OPW INTERVIEW -- Aug 12, 2007 -- Online dating services are in the business of love, which also makes them part of the sex business. Here's my interview with sexologist Yvonne Fulbright, author of Sex with Your Ex & 69 Other Things You Should Never Do Again, and Touch Me There! A Hands-On Guide to Your Orgasmic Hot Spots (http://www.yvonnekfulbright
What is your background? How did you become a sexologist?
My interest in sexuality education started early on, as a sixth grader. I had just moved to the U.S. from Iceland and was the first girl in my class to have developed. As a result, I wound up dealing with conflicting messages – positive ones from my Icelandic mother and negative ones from my American peers’ parents. Although my upbringing suggested that my body changing was a perfectly normal part of growing up and becoming a woman, American society, in general, made it seem as if something was wrong or dirty or perverted with a 10-year old already sporting breasts.
This discrepancy inspired me to take advantage of an opportunity I had in school to give a presentation on the female reproductive system to my sixth grade class. I did it to educate and empower and, of course, learn more about what was going on with me. The day I captured my classmates’ attention, I just knew at that point that I had found some sort of calling and passion. Nothing moves an audience like sex, and I learned that when I was eleven years old.
Later on, I completed an undergraduate major of psychology and sociology, with psychology seemingly the one way to study sex at the college level. I then went to the University of Pennsylvania for a Master’s in Human Sexuality Education. I took a couple of years off to work at the American Medical Students Association and to get some public health experience, before going on to New York University for a Ph.D. Because the master’s degree in sex education was not being warmly received by most employers, I thought that going for a Ph.D. in International Community Health Education, with a sexual health focus would allow me to be more marketable, but at the same time stay true to my sexual education interest.
What role does sexuality play in short-term versus long-term compatibility?
In the short term, from kissing to sex, sexual expression really tells you a lot about someone. For instance, you can quickly tell if your partner is selfish and only into his/her own gratification, or if he or she is a giver, making sure that you’re satisfied and that the whole experience isto be a pleasurable one. Also in the short term, there’s a sexual chemistry specifically. A lot of times I get asked the question, “I like this person, but there’s no chemistry. What should I do?” I would say in the majority of cases, the chemistry does not come with time. It tends to be pretty immediate. Because of how Mother Nature made us, we tend to know earlier rather than later whether somebody is going to be sexually attractive to us.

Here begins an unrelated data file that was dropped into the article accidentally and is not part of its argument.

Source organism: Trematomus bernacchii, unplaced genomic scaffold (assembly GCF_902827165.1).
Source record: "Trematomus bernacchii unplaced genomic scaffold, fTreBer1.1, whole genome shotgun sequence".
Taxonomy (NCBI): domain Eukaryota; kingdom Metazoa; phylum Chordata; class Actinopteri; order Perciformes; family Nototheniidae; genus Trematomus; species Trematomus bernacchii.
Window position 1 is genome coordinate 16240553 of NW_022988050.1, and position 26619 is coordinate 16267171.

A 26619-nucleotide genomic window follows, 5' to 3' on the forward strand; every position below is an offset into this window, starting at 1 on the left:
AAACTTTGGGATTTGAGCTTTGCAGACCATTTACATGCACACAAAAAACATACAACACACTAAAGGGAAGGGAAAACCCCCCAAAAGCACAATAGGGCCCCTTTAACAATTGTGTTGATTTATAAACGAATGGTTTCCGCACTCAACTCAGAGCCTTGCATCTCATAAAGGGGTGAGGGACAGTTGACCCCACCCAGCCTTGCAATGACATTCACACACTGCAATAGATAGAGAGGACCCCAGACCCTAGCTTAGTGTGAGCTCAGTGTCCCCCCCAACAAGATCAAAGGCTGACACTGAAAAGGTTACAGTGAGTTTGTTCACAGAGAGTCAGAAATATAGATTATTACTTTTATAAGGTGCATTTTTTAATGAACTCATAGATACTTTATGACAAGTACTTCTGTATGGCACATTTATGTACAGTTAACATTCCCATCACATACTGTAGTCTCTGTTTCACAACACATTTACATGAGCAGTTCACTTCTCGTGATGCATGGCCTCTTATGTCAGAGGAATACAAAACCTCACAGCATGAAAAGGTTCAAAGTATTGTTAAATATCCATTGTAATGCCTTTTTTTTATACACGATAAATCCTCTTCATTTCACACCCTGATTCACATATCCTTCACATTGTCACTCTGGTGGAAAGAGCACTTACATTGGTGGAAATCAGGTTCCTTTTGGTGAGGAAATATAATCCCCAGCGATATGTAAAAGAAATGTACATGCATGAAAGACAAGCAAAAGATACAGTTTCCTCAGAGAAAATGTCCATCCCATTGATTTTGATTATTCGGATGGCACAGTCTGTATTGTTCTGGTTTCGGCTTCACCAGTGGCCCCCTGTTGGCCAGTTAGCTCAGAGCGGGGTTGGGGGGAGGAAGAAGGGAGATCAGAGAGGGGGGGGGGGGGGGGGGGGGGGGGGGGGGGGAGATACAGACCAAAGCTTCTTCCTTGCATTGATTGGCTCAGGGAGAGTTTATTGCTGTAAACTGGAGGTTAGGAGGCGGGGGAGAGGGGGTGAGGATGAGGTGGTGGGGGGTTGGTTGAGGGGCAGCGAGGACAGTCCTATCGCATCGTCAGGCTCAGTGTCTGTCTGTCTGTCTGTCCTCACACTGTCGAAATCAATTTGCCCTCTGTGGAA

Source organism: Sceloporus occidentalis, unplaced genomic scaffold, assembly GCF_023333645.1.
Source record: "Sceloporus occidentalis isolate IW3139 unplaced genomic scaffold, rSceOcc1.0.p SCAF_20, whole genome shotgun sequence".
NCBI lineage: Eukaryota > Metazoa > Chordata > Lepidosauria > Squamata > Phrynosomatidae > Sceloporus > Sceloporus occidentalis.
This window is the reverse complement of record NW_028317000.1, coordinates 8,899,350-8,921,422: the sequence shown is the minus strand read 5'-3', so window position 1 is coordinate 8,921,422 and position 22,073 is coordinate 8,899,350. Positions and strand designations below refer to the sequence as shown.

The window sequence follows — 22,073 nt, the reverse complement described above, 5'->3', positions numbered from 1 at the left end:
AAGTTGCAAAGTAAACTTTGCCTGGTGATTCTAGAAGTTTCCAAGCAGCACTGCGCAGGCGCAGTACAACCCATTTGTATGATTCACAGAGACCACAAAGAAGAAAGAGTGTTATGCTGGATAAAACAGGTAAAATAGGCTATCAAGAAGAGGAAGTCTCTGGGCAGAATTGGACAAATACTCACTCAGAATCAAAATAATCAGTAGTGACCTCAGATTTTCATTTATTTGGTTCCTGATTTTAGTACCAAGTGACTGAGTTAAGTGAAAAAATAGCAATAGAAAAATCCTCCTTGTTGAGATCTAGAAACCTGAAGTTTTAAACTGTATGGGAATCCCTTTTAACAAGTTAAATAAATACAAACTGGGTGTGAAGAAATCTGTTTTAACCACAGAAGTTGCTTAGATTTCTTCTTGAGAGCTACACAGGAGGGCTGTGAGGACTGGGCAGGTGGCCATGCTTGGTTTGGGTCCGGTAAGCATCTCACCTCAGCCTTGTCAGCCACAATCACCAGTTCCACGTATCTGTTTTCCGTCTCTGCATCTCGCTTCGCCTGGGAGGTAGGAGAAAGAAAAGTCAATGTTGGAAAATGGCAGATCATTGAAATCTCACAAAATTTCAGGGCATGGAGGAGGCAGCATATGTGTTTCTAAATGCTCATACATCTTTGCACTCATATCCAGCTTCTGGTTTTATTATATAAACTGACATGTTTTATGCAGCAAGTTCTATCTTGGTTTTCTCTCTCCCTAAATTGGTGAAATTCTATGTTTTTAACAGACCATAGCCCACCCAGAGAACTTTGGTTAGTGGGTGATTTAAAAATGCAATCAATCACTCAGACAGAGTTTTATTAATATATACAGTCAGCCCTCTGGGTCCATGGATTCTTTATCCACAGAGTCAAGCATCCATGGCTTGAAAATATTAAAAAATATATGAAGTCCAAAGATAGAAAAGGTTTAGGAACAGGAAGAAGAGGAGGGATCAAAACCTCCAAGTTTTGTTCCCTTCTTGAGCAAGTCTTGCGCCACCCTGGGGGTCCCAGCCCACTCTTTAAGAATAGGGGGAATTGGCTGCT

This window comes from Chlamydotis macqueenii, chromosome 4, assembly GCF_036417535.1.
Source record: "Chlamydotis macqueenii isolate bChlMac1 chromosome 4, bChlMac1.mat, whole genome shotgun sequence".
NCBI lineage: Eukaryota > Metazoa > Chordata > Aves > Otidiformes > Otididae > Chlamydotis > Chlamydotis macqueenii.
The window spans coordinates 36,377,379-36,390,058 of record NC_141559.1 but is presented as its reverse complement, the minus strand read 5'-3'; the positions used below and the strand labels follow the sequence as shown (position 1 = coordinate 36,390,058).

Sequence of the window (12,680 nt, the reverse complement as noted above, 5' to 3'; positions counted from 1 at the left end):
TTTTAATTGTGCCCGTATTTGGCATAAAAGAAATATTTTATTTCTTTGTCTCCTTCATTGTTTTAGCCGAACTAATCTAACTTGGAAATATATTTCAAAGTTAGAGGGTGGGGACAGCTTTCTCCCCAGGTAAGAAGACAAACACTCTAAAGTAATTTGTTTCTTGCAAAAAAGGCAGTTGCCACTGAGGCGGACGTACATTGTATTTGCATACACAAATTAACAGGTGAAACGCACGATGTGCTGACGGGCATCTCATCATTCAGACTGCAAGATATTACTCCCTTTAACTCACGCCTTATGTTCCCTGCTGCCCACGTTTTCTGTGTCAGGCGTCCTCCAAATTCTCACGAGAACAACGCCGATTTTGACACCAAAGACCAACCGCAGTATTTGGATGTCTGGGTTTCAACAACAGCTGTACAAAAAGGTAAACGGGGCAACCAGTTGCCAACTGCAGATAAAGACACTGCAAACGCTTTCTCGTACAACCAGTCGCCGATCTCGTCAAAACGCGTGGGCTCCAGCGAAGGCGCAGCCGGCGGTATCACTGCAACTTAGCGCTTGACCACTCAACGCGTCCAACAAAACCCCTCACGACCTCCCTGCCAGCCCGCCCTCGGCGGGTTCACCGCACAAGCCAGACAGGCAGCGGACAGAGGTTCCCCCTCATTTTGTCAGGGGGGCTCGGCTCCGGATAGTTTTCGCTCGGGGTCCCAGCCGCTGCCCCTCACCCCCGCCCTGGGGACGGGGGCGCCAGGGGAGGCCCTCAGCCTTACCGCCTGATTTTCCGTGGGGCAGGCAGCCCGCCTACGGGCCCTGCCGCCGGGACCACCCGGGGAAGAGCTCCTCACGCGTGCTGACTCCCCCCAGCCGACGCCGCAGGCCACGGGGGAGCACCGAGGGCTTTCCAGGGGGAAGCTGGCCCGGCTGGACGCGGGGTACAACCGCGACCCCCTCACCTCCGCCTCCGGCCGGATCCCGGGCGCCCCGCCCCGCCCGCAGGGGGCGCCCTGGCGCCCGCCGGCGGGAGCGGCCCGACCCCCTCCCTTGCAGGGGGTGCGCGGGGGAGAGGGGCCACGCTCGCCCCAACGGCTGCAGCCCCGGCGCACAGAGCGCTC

With that said, it’s also the sexual chemistry that is going to make for the intrigue that will make for the long-term compatibility. Sex might make you hold on longer even when a relationship isn’t going well. It’s that powerful of a force.
How good of a job are online dating sites doing in educating their customers about sexuality issues?
I think at least a couple of the sites are getting better. Whether it’s due to public demand or social responsibility, more sites are using established resources in the field. They are incorporating expert sexologists, versus self-proclaimed ones, and attracting editors from the sex ed business. This latter turning point is especially huge because an editor without legitimate knowledge about sexuality doesn’t have the sexual savvy to really be in charge of the content, to know whether it’s right or wrong or even if it’s appropriate or not. Oftentimes, this lack of education can lead to a reinforcement of stereotypes and misconceptions, like those along the lines of Mars/Venus. It’s still a favorite topic, but because of recent efforts, I don’t think it’s as bad as it used to be.
I also think the dating sites are doing a better job of finding a balance between PG and R-rated content. They’re recognizing that we are sexual adult beings and need content that’s sexy and realistic.
How can online dating sites address and handle sexuality while maintaining credibility and class in their advertising?
They need to acknowledge sexuality without exploiting it in the content. When you promote sex as the reason to meet people, you’re objectifying your clients and pretty much throwing out any chance of them treating each other with great respectability. Some of the sites, like True, advocate looking beyond a person’s looks, but then use women who basically look like Hooters girls in their ads. Sex certainly sells, but it only sells to certain people. Again, know who you want to attract. Sites like these may wind up having more males sign up, but a lot of the females will be turned off by a site that appears to be full of women who don’t look like them. In attracting some customers, these sites may end up losing others.
In this society, we certainly sexualize the females more than the males. But there’s a way to have visual be erotic and sensual without necessarily being sexual. When sites push sex too much, I actually think it comes off cheesy.
What reliable sex education resources are available to consumers online?
I would recommend sexualhealth.com. It has been around for at least a decade, was established by a couple of sexologists, and has sex experts on the panel. Loveandhealth.ifriends.net has a lot of good articles and a great Q&A section. It, too, is written by experts. I also like goaskalice.com, which is based out of Columbia University’s health center. It is really good, has a whole bank of information, and is geared more towards younger people.